We must maintain our doctor-patient relationships, which are built on honest communications and trust. For instance, if my life partner felt it was necessary to Google me for more information, that would certainly affect the question of trust between us. If they did so and were unable to express their intent in such a search, things might get even more tense and lead to breakdown. On the other hand, if a search was intended to help or protect me, on an issue where I needed or desired help, I might feel differently.

Social media is stimulating many more questions about what caring really is. It has been called the new house call – allowing practitioners to respond to patients’ needs in the place that the patient is seeking assistance. In fact, while many see technologies as creating a physical distance between providers and patients, I can also see the technology as bridging a gap, perhaps as the telephone did many years ago at its inception.

When I give a patient the ability to connect with me online, I become accessible to them in a way that may not have been possible in recent years. And I hope that I am becoming accessible in more than only the physical way. My participation on Twitter is a part of my personal and professional life that I hope has humanized me, “the surgeon,” in a way that is positive and engenders confidence.

Finally, how can we begin to deal with the exponential increase in knowledge, but also in misinformation if, as a profession, we do not engage? For example, anti-medical social media campaigns have contributed to resurgent epidemics in infectious disease. If we extend our definition of caring to public health advocacy, do we then have a moral obligation to care by tweeting the new Facebook link to organ donation registries around the world? I’m not sure that is the case currently, but I do envision a future where active participation in social media is a requirement of professionalism and an important part of the #newandimproveddoctorpatientrelationship.

There remain more questions than answers. For the #hcsmca chat on Wednesday, June 24 9pm ET (time zone converter) we’ll use the following questions to guide the discussion

  • T1: Have you ever searched for a patient online
    a. What were you looking for ?
    b. How would you assess information for accuracy?
  • T2: Do you have concerns about searching for publicly available information about patients?
    a. How would you feel about this as a patient?
    b. Would you disclose to patient?
  • T3:Is it ever within professional boundaries to “google” a patient?
    a. What would be good reasons? (ie. duty to warn, concern about safety or suicide, discrepancies in history and patient claims)
    b. When is it inappropriate? (ie. Voyeurism, interest in personal life)

Additional reading

Baker MJ, George DR, Kauffman GL Jr. Navigating the Google blind spot: an emerging need for professional guidelines to address patient-targeted googling. J Gen Intern Med. 2015 Jan;30(1):6-7. doi: 10.1007/s11606-014-3030-7. Accessed June 18, 2015

Goldman, Brian. Doctors Who ‘Google’ Their Patients. White Coat, Black Art blog. CBC Radio. Accessed June 18, 2015.

Help shape digital health awareness week

June 11, 2015

By Shelagh Maloney, Vice President, Communications, Canada Health Infoway

Shelagh Maloney

Shelagh Maloney

Throughout the year, organizations use awareness days, weeks and months to commemorate and draw public attention to hundreds of issues and causes.  Last year, 18 supporting organizations, including #hcsmca and Canada Health Infoway (@Infoway), hosted Canada’s first digital health week in November.

This initial effort testing community and public support was met with such resounding interest that we are looking to grow our plans this year. On this week’s #hcsmca chat we’d like to brainstorm how we can make Digital Health Week 2015 (November 16-22) stand out and be meaningful for Canadians. But first, some facts.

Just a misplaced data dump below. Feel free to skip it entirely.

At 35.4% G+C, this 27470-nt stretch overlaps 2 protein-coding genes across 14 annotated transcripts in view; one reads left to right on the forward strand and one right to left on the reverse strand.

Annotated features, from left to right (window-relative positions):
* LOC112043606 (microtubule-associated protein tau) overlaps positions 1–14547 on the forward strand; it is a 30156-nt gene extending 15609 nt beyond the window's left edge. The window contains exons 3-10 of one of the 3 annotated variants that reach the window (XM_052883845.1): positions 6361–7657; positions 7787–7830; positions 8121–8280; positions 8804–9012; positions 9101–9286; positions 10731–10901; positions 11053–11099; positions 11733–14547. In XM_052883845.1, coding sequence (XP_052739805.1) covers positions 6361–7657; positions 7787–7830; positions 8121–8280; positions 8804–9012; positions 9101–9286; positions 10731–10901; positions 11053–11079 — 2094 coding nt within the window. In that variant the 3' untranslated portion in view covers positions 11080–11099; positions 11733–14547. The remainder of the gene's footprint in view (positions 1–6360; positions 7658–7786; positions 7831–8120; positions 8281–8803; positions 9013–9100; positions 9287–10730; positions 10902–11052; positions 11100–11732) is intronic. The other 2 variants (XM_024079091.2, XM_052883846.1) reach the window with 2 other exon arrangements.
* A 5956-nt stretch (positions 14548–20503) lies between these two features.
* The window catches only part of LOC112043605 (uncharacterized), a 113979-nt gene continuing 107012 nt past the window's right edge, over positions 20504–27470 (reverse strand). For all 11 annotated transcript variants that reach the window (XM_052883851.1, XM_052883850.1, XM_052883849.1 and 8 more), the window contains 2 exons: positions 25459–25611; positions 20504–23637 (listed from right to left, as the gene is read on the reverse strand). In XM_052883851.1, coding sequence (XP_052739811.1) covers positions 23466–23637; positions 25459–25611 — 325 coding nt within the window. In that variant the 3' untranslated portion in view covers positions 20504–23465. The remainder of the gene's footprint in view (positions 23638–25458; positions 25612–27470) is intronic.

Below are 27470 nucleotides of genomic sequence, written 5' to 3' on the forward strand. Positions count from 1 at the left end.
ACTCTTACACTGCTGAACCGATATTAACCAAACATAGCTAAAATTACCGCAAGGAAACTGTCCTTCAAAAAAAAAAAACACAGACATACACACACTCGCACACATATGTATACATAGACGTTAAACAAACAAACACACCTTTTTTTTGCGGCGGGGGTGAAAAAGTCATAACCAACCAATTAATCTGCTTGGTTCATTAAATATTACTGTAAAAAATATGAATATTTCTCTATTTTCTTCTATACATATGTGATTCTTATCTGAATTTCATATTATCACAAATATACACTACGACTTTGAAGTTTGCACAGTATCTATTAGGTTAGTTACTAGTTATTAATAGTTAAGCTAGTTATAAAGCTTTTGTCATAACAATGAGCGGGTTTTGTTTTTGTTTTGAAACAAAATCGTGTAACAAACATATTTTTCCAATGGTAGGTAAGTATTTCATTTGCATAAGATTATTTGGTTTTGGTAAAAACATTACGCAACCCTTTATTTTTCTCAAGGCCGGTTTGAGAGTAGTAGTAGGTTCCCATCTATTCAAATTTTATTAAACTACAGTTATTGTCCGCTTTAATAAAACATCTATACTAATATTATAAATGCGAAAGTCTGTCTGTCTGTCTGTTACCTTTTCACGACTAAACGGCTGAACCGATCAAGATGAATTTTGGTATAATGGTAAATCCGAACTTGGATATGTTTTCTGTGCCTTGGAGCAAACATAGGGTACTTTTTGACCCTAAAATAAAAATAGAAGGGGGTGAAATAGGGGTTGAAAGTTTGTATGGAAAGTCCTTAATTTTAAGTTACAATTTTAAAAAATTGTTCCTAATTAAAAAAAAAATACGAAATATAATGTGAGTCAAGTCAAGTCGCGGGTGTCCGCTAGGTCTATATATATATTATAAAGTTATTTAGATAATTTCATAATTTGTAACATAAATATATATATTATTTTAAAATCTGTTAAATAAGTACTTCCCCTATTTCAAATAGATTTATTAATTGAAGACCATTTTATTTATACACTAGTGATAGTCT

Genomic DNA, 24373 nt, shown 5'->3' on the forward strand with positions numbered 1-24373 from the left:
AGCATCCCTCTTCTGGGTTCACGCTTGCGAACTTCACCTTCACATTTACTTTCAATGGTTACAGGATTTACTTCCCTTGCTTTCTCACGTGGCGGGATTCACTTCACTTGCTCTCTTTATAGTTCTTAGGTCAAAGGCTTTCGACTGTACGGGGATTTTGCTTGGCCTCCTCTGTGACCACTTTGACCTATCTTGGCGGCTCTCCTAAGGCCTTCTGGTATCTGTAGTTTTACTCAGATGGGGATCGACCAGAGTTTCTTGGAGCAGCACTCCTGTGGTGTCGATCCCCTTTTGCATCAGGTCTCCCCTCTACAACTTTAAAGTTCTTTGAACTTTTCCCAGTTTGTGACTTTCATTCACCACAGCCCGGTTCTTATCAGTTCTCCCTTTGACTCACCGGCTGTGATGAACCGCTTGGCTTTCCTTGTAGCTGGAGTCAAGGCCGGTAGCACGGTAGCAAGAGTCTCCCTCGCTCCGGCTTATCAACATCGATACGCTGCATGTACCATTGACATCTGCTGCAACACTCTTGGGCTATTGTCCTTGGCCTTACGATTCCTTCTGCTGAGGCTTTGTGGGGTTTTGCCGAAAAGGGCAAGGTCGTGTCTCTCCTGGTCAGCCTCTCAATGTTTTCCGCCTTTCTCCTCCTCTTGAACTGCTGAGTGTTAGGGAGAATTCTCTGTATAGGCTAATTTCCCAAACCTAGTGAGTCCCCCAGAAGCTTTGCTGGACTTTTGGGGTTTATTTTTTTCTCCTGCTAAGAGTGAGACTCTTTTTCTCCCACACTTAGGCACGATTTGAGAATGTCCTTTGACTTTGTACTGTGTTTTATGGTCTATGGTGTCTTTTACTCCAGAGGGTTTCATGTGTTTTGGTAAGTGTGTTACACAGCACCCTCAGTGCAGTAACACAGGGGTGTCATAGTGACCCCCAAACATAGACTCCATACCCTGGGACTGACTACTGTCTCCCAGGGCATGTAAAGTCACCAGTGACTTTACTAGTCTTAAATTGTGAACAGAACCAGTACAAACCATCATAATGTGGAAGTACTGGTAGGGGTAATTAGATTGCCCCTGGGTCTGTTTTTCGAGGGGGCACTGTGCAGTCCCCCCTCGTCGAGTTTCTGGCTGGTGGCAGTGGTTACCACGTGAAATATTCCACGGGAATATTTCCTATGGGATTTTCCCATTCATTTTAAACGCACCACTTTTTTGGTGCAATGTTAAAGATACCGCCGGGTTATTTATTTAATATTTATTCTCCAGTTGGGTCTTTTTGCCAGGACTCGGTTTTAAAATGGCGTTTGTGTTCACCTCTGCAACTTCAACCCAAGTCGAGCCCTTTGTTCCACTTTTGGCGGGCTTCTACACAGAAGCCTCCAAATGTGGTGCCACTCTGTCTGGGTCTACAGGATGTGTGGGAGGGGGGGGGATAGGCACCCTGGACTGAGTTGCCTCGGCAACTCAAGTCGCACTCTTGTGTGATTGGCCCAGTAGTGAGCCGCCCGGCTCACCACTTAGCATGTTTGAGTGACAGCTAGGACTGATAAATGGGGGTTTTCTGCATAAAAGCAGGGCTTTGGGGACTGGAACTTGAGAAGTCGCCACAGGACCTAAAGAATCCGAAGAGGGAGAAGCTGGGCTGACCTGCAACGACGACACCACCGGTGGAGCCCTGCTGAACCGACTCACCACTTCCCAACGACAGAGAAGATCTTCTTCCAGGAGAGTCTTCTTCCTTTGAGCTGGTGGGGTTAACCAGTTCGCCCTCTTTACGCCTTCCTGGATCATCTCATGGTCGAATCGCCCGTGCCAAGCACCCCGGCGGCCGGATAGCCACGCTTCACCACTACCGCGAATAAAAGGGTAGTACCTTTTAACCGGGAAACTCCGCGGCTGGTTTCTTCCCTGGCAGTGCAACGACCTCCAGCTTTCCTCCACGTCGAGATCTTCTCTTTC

Public opinion survey data shows[i]:

  • Nearly all Canadians (93%) continue to support the development of electronic health records (EHRs).
  • Almost half of Canadians (48%) believe that without EHRs, the quality of health care in Canada will deteriorate over time; this has increased by 9 percentage points since 2012.
  • Canadians are consistent across the country and across demographics in their support for consumer-facing technologies such as:
    • View electronic health records (92%)
    • View lab results online (90%)
    • View medications/prescriptions online (89%)
    • Request e-prescriptions (89%)
    • e-Book appointments (89%)
  • Top three perceived benefits of digital health:
    • Makes accessing health care services easier and more convenient – 76% agree
    • Makes interacting with multiple health care providers better and easier – 76% agree
    • Makes the health care system more efficient – 74% agree

Reaching Canadians

Understanding the habits and behaviours of Canadians in accessing and posting health information online helps us think about how we can reach them in a meaningful way through our awareness activities.  In a survey of Canadians[ii], the findings showed:

  • Nearly half have actively looked for health information online.
  • The most common places to look are search engines such as Google, WebMD, Wikipedia and disease specific websites.
  • Half of those surveyed have used/followed health information they found online.
  • 13% have shared personal health info online, mostly on Facebook, or patient community sites.
  • One-quarter report using health apps.

HCSMCA - Digital Health Week

Let’s crowdsource ideas to help shape Digital Health Week 2015.  On June 17, I look forward to discussing with #HCSMCA your thoughts on:

  • T1: What do you think should be the goal of digital health week?
  • T2: What Call to Action during digital health week would be meaningful to Canadians? To you?
  • T3: How do we execute this (channels, messages, and activities)? Working with champions/influencers?

[i] 2014, What Canadians Think, Harris Decima Public Opinion Survey

[ii] 2015, What Canadians Think, Ipsos Reid Public Opinion Survey